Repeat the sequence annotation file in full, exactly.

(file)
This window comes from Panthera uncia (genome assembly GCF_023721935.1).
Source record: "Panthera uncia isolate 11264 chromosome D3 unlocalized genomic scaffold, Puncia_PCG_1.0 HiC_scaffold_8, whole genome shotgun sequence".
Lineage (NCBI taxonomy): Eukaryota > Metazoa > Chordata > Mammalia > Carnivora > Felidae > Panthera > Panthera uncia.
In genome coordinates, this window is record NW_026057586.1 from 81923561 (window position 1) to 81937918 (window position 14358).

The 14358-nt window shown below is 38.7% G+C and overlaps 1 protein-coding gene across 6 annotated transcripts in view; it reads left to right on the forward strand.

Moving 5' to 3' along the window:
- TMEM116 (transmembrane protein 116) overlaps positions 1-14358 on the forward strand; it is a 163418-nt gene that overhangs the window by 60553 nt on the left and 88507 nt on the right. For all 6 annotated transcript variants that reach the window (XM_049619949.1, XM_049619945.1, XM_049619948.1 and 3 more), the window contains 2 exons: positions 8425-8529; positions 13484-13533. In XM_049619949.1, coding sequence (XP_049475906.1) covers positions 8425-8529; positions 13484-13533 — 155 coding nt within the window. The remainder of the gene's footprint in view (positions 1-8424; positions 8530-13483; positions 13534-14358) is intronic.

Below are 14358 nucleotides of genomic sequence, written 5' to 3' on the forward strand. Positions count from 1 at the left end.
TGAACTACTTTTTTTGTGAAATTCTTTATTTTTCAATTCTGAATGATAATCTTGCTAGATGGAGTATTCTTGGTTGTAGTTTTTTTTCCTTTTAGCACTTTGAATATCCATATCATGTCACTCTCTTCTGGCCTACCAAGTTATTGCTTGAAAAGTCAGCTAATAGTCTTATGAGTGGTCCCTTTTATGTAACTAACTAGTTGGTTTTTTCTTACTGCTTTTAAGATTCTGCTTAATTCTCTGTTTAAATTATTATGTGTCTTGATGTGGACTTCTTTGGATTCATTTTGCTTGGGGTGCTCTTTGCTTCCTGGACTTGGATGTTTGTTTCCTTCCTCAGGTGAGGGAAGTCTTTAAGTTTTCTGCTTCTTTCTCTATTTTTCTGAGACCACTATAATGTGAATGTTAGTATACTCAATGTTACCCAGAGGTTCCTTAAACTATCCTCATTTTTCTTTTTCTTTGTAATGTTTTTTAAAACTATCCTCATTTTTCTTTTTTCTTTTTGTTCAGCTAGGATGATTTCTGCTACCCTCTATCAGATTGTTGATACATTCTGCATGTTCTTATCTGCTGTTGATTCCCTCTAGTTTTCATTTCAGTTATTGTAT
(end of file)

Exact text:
This window comes from Panthera uncia (genome assembly GCF_023721935.1).
Source record: "Panthera uncia isolate 11264 chromosome D3 unlocalized genomic scaffold, Puncia_PCG_1.0 HiC_scaffold_8, whole genome shotgun sequence".
Lineage (NCBI taxonomy): Eukaryota > Metazoa > Chordata > Mammalia > Carnivora > Felidae > Panthera > Panthera uncia.
In genome coordinates, this window is record NW_026057586.1 from 81923561 (window position 1) to 81937918 (window position 14358).

The 14358-nt window shown below is 38.7% G+C and overlaps 1 protein-coding gene across 6 annotated transcripts in view; it reads left to right on the forward strand.

Moving 5' to 3' along the window:
- TMEM116 (transmembrane protein 116) overlaps positions 1-14358 on the forward strand; it is a 163418-nt gene that overhangs the window by 60553 nt on the left and 88507 nt on the right. For all 6 annotated transcript variants that reach the window (XM_049619949.1, XM_049619945.1, XM_049619948.1 and 3 more), the window contains 2 exons: positions 8425-8529; positions 13484-13533. In XM_049619949.1, coding sequence (XP_049475906.1) covers positions 8425-8529; positions 13484-13533 — 155 coding nt within the window. The remainder of the gene's footprint in view (positions 1-8424; positions 8530-13483; positions 13534-14358) is intronic.

Below are 14358 nucleotides of genomic sequence, written 5' to 3' on the forward strand. Positions count from 1 at the left end.
TGAACTACTTTTTTTGTGAAATTCTTTATTTTTCAATTCTGAATGATAATCTTGCTAGATGGAGTATTCTTGGTTGTAGTTTTTTTTCCTTTTAGCACTTTGAATATCCATATCATGTCACTCTCTTCTGGCCTACCAAGTTATTGCTTGAAAAGTCAGCTAATAGTCTTATGAGTGGTCCCTTTTATGTAACTAACTAGTTGGTTTTTTCTTACTGCTTTTAAGATTCTGCTTAATTCTCTGTTTAAATTATTATGTGTCTTGATGTGGACTTCTTTGGATTCATTTTGCTTGGGGTGCTCTTTGCTTCCTGGACTTGGATGTTTGTTTCCTTCCTCAGGTGAGGGAAGTCTTTAAGTTTTCTGCTTCTTTCTCTATTTTTCTGAGACCACTATAATGTGAATGTTAGTATACTCAATGTTACCCAGAGGTTCCTTAAACTATCCTCATTTTTCTTTTTCTTTGTAATGTTTTTTAAAACTATCCTCATTTTTCTTTTTTCTTTTTGTTCAGCTAGGATGATTTCTGCTACCCTCTATCAGATTGTTGATACATTCTGCATGTTCTTATCTGCTGTTGATTCCCTCTAGTTTTCATTTCAGTTATTGTAT